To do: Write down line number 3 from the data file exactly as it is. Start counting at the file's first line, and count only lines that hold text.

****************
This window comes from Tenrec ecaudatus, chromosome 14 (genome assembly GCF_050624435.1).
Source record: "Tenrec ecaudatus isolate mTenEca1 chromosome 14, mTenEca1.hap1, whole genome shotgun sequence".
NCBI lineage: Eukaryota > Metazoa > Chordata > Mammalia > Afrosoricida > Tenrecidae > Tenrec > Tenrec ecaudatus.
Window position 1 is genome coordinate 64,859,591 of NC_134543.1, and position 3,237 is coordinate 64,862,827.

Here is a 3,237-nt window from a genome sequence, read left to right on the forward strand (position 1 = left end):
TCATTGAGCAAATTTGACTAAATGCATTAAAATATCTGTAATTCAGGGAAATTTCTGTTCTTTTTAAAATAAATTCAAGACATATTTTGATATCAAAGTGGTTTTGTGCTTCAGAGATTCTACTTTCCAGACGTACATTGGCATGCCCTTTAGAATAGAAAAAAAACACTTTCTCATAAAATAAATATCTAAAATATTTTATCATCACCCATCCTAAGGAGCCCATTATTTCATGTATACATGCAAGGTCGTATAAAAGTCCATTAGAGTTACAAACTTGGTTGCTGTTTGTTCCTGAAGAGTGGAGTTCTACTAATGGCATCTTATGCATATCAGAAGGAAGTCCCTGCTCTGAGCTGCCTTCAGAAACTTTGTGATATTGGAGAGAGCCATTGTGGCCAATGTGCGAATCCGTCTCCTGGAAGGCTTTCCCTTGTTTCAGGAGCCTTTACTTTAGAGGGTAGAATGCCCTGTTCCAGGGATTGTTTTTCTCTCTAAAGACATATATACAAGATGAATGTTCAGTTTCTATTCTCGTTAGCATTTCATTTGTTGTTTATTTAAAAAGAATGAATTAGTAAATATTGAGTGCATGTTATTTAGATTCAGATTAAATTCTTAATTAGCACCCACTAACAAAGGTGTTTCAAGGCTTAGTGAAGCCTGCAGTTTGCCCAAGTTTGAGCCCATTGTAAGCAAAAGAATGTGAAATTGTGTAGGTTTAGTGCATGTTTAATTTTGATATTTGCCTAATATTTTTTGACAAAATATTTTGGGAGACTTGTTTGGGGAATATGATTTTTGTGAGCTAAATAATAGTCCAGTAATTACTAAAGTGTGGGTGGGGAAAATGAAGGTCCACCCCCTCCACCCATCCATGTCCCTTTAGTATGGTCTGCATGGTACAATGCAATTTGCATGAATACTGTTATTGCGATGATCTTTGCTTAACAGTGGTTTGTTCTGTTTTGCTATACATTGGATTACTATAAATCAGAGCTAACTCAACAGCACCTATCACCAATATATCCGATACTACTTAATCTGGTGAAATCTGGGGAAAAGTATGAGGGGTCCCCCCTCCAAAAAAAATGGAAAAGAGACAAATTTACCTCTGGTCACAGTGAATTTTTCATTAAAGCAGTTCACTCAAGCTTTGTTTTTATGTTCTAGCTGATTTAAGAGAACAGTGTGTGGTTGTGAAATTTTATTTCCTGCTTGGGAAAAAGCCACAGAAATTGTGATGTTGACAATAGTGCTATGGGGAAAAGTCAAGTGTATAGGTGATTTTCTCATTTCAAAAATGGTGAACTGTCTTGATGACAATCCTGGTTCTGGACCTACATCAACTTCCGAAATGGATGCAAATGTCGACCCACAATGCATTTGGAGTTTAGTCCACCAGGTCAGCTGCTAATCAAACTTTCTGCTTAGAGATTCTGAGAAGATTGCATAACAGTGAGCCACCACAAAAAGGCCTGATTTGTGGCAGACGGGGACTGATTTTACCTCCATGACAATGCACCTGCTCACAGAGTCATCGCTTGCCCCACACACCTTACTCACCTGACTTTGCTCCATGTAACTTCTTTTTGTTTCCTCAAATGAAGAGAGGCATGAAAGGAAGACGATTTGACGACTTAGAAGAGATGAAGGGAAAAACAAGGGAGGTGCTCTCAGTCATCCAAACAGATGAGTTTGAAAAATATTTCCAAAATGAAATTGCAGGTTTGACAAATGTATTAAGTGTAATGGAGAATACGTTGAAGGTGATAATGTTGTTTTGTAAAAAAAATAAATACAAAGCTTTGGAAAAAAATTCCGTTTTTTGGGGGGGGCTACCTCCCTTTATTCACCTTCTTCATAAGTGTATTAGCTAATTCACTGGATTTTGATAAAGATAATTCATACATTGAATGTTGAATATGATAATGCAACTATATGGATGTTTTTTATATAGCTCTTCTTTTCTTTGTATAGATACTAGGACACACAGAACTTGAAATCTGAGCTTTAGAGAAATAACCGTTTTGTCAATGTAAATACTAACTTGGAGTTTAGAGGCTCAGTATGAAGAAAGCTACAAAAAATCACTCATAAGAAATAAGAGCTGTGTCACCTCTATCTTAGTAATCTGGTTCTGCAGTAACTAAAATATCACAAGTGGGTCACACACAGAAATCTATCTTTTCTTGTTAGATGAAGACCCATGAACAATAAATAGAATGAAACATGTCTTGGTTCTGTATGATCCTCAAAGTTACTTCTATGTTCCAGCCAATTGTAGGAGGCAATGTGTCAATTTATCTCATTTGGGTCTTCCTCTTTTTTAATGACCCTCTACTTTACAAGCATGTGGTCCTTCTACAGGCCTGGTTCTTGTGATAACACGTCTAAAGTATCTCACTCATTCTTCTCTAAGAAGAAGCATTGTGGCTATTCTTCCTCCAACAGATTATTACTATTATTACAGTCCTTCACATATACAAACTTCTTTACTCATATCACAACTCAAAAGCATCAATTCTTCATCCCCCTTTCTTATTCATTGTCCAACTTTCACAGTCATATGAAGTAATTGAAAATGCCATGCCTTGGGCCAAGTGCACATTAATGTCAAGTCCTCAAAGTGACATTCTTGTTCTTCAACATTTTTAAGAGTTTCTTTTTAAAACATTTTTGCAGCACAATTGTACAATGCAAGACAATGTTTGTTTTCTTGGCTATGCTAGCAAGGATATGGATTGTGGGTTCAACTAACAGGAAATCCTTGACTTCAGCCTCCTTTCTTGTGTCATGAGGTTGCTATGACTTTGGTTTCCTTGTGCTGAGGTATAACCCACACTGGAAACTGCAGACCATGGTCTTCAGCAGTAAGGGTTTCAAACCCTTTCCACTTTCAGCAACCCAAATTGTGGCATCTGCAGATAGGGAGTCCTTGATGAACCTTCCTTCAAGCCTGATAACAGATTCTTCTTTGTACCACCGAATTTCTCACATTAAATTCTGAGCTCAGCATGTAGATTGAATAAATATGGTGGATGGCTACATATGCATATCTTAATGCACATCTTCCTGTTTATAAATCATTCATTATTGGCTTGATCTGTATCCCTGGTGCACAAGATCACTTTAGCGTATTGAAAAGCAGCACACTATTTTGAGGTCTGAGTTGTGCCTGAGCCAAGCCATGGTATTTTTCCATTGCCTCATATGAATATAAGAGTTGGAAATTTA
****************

NCBI lineage: Eukaryota > Metazoa > Chordata > Mammalia > Afrosoricida > Tenrecidae > Tenrec > Tenrec ecaudatus.